If you put your knife down, you can turn your fork over. It's correct to change hands when you do this, too, so if you are right handed you would switch and eat with the fork in your right hand.
If it is your sole eating instrument, the fork should be held with the handle between the index finger and the thumb and resting on the side of your middle finger.
When eating soup, tip the bowl away from you and scoop the soup up with your spoon.
Soup should always be taken (without slurping of course) from the side of the spoon, and not from the 'end' as in most of the rest of Europe.
To be very polite, peas should be crushed onto the fork - a fork with the prongs pointing down. The best way is to have load the fork with something to which they will stick, such as potato or a soft vegetable that squashes easily onto the fork. It's sometimes easier to put down your knife and then switch your fork to the other hand, so you can shovel the peas against something else on the plate, thus ensuring they end up on your fork.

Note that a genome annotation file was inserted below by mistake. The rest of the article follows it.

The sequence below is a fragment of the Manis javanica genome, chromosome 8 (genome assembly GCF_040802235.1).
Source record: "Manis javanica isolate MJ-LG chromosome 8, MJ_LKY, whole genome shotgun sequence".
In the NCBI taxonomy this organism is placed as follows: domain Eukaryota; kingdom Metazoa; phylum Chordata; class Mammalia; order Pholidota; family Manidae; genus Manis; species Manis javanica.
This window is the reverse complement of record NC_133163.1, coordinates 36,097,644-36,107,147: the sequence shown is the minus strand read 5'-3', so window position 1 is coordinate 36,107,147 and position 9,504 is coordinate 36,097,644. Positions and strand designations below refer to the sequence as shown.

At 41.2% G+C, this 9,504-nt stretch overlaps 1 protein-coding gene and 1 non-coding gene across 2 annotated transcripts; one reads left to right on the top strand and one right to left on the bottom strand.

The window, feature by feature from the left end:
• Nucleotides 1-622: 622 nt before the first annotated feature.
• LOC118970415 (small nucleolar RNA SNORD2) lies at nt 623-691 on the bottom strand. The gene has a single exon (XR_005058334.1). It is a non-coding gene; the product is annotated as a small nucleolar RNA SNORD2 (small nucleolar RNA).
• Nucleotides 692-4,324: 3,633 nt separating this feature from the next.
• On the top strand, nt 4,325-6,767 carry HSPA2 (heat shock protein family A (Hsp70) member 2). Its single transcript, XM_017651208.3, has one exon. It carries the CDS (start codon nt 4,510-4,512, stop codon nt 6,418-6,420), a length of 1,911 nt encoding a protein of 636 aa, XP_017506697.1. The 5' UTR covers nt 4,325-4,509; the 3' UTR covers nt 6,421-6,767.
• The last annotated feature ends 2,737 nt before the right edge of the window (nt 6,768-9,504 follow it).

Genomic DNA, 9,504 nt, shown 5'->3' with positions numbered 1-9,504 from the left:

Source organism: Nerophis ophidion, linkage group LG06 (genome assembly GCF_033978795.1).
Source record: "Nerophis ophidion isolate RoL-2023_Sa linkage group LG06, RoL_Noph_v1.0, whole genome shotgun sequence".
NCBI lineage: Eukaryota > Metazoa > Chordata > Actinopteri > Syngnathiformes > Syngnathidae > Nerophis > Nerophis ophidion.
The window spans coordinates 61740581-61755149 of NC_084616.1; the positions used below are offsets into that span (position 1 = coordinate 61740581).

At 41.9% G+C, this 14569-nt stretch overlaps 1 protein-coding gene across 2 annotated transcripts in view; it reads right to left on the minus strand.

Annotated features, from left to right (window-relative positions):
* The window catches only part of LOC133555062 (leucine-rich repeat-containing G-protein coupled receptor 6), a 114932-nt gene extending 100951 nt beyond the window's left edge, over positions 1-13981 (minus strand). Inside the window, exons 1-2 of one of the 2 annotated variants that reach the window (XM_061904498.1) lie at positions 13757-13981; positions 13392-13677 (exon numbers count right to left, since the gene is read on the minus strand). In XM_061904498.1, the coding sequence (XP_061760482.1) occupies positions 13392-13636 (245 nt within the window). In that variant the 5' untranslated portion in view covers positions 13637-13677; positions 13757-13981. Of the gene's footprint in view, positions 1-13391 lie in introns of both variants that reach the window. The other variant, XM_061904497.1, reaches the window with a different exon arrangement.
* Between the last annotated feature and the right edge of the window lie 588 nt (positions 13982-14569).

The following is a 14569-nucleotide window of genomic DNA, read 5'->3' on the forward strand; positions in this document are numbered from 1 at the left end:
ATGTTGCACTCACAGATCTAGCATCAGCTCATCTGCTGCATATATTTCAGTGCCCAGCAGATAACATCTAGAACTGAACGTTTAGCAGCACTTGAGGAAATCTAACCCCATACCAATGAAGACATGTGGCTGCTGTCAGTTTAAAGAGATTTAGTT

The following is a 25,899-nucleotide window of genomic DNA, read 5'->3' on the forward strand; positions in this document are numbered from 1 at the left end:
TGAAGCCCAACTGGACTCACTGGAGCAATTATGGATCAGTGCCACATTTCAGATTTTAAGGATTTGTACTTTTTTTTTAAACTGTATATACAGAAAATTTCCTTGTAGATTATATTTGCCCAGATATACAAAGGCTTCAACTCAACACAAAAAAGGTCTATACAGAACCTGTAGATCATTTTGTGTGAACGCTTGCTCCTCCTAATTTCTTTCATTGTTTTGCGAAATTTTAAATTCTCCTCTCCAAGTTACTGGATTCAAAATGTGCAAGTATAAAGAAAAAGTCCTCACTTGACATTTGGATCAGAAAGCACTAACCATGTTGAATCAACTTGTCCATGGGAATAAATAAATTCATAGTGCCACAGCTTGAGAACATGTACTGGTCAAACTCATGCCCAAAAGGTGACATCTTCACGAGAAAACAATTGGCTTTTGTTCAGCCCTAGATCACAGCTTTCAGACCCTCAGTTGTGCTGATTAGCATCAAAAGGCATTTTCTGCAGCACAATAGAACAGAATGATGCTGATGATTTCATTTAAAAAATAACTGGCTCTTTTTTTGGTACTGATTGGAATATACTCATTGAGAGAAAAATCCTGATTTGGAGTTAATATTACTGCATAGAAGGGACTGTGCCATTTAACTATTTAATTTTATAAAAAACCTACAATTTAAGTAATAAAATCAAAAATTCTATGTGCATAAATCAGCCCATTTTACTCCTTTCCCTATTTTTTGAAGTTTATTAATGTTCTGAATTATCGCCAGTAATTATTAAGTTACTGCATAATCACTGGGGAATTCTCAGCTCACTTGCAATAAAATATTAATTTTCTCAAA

The fork should not be used as a scoop but held so that the points of the tines face
To eat dessert, break the dessert with the spoon, one bite at a time. Push the food with the fork (optional) into the spoon. Eat from the spoon. (Fork in left hand; spoon in right.)
The golden rule is that a napkin should never be used to blow your nose on. This is a definite no-no. Napkins should be placed across the lap - tucking them into your clothing may be considered 'common'.
"I'm sorry, but it seems that 'my eyes are bigger than my stomach'.
"I'm sorry. It was so delicious but I am full".
The main thing is not to offend your host
For information about the food we eat, visit our food pages.
For more information about manners and etiquette:
Visit Social Customs and Dos and Don'ts in Britain
Questions (or statements) sent to us by visitors to our website
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© Copyright Mandy Barrow 2013
Mandy is the creator of the Woodlands Resources section of the Woodlands Junior website.
The two websites projectbritain.com and primaryhomeworkhelp.co.uk are the new homes for the Woodlands Resources.
Mandy left Woodlands in 2003 to work in Kent schools as an ICT Consulatant.
She now teaches computers at The Granville School and St. John's Primary School in Sevenoaks Kent.